Khaliah Shaw, 26, told Atlanta TV News station 11-Alive that "everything was okay" for the first two weeks after she began taking the antidepressant lamotrigine. Then blisters broke out all over her body, accompanied by excruciating pain.
"I felt like I was on fire," Shaw told 11-Alive, which reported that Shaw's fingernails fell off, her sweat glands "melted" and she was placed in a medically induced coma while her skin slowly peeled off for five weeks.
Doctors diagnosed Shaw with Stevens-Johnson Syndrome (SJS), a serious and rare skin disorder that requires hospitalization, often in a burn unit.
“It essentially causes your body to burn from the inside out and you pretty much just melt,” Shaw told 11-Alive. Shaw's previously flawless skin is now "burned and scarred," she is gradually losing her vision, her fingernails will never grow back and her sweat glands are gone, 11-Alive reported.
Stevens-Johnson Syndrome is typically caused by a severe allergic reaction to a medication, usually beginning with blistering, severe peeling and open sores. Other SJS symptoms include infections, loss of skin and scarring of major organ systems.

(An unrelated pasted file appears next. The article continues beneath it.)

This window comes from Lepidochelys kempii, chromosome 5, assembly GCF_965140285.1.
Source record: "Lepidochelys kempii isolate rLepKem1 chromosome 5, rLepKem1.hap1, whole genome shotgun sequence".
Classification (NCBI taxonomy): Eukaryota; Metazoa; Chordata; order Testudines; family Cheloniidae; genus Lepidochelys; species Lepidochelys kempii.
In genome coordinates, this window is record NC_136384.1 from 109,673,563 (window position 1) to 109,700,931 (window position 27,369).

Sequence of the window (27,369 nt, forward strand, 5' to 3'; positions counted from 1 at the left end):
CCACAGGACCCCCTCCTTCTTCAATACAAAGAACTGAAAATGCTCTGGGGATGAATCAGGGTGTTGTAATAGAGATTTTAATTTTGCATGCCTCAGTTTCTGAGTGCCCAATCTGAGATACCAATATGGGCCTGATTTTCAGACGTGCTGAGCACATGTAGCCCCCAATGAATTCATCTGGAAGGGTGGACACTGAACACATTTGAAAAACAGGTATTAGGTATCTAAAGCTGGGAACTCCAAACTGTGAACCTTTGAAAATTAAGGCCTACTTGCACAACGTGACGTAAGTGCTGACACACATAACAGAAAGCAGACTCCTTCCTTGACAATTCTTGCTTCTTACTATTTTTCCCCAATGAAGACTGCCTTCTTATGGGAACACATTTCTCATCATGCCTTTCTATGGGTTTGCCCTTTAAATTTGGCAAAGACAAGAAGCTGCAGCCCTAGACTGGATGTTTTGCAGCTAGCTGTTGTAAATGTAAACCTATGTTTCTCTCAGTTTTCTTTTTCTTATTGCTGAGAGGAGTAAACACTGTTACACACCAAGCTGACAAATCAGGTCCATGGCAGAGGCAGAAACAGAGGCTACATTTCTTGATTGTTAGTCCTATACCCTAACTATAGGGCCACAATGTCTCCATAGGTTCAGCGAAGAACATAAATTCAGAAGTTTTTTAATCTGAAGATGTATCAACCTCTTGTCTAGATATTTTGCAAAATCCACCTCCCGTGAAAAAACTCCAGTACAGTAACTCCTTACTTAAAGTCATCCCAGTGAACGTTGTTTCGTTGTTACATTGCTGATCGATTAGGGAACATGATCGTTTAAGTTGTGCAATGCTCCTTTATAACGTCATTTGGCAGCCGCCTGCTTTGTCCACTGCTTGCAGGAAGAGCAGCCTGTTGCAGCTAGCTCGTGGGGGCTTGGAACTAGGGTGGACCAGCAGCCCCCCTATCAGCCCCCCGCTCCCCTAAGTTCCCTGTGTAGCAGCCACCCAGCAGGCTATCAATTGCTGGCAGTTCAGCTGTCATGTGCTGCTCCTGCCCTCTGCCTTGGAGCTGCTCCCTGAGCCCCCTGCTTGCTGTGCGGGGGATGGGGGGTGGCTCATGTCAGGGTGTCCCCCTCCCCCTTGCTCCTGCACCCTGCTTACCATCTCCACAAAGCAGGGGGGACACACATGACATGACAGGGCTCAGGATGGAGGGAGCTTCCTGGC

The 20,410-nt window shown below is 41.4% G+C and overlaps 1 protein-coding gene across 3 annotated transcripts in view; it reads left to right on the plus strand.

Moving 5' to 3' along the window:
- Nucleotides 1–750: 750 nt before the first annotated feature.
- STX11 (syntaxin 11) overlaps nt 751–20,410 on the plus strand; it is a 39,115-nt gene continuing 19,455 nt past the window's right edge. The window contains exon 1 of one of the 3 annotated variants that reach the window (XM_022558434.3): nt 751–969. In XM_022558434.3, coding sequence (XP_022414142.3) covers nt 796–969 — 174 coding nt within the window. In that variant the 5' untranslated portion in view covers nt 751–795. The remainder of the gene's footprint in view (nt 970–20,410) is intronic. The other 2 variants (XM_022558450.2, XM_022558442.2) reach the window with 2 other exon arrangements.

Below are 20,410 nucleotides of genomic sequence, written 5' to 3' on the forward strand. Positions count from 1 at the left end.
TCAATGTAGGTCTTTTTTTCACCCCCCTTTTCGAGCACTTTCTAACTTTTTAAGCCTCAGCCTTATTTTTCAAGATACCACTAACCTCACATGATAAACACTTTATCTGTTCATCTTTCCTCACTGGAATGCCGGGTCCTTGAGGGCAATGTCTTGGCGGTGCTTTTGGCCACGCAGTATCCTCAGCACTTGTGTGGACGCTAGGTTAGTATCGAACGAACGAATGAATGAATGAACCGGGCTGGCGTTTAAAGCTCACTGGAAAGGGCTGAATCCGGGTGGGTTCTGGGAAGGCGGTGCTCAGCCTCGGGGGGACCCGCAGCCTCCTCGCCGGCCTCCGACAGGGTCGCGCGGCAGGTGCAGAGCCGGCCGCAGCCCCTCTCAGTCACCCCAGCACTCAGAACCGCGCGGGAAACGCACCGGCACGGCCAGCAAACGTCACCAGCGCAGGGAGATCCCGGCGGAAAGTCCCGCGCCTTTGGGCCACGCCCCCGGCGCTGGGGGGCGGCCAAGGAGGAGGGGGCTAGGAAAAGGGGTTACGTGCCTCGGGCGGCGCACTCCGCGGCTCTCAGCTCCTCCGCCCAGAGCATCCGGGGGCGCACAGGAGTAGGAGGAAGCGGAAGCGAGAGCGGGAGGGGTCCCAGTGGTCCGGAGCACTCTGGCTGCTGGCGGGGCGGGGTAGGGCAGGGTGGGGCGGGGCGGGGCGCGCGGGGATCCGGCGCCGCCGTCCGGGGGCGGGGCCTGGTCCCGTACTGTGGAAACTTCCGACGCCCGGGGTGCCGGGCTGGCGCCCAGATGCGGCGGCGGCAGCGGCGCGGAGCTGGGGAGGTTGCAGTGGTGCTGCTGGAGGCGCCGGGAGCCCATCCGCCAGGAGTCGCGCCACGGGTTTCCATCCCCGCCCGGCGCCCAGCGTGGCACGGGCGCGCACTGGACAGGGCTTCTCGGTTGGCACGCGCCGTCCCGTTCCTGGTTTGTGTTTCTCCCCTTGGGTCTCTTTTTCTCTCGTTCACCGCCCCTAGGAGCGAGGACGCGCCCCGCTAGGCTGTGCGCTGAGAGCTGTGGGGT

SJS, which begins with flu-like symptoms, attacks the skin and mucous membranes and is potentially life-threatening, has also been linked with over-the-counter medications such as Advil, Children's Motrin and Ibuprofen.
The Food and Drug Administration (FDA), which has previously linked acetaminophen to SJS, in 2013 issued a Drug Safety Communication (DSC) informing the public that use of acetaminophen has been associated with a risk of rare but serious skin conditions.
READ MORE STEVENS JOHNSON SYNDROME (SJS) LEGAL NEWS
Although Shaw's reaction allegedly didn't stem from an over-the-counter drug, her life is forever changed by SJS and the chance of relapse.
“They’re telling me this could happen again, and they’re telling me if it did happen again, that it would be worse,” Shaw told 11-Alive.
Shaw, whose medical bills have already exceeded $3.4 billion, has filed a lawsuit over the alleged pharmaceutical error, according to 11-Alive, which did not name a defendant in the suit.